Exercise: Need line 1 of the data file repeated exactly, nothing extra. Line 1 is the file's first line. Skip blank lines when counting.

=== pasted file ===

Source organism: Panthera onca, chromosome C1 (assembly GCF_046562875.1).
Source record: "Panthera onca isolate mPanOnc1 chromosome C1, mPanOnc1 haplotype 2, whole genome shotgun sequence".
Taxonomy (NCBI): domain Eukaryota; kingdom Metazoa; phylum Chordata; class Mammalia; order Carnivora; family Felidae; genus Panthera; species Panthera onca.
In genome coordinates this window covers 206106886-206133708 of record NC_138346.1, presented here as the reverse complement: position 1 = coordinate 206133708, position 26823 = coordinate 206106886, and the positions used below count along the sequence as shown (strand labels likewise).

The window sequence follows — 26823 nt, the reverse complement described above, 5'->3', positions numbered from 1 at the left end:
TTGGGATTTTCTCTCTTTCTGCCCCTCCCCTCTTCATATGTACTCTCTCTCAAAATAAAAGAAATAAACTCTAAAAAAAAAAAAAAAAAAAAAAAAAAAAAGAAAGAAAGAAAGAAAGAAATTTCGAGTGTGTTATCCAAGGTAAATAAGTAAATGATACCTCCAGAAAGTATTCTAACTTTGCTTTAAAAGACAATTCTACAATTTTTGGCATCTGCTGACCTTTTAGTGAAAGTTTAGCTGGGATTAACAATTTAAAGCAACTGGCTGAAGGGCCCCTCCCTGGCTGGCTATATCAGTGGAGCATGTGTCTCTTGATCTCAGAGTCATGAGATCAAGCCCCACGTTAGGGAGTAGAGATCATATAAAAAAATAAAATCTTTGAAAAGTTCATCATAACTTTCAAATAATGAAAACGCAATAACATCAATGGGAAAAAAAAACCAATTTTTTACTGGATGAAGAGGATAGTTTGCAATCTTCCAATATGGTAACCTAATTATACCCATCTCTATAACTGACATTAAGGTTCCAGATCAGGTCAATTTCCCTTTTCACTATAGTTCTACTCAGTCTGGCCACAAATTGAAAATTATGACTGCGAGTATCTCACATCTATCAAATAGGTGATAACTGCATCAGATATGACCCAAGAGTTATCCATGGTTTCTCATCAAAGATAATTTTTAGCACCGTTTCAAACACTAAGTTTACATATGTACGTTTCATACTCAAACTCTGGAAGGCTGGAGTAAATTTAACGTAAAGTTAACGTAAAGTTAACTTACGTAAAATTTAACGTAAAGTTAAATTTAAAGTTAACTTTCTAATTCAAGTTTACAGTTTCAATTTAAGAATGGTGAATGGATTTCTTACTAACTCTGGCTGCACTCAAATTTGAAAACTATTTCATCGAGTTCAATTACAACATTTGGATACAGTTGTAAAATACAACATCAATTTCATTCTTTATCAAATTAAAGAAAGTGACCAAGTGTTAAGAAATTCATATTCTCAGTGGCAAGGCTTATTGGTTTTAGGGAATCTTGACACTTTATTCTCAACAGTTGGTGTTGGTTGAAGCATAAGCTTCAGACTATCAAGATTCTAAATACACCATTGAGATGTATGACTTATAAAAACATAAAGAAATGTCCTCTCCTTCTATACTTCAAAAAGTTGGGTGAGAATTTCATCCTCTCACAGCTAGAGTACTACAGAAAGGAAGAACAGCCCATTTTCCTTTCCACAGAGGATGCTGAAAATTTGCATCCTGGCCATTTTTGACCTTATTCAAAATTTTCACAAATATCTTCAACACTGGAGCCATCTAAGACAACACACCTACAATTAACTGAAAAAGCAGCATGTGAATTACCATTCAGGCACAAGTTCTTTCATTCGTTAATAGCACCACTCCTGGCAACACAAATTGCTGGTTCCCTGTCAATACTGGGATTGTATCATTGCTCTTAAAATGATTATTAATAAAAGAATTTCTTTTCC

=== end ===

Source organism: Panthera onca, chromosome C1 (assembly GCF_046562875.1).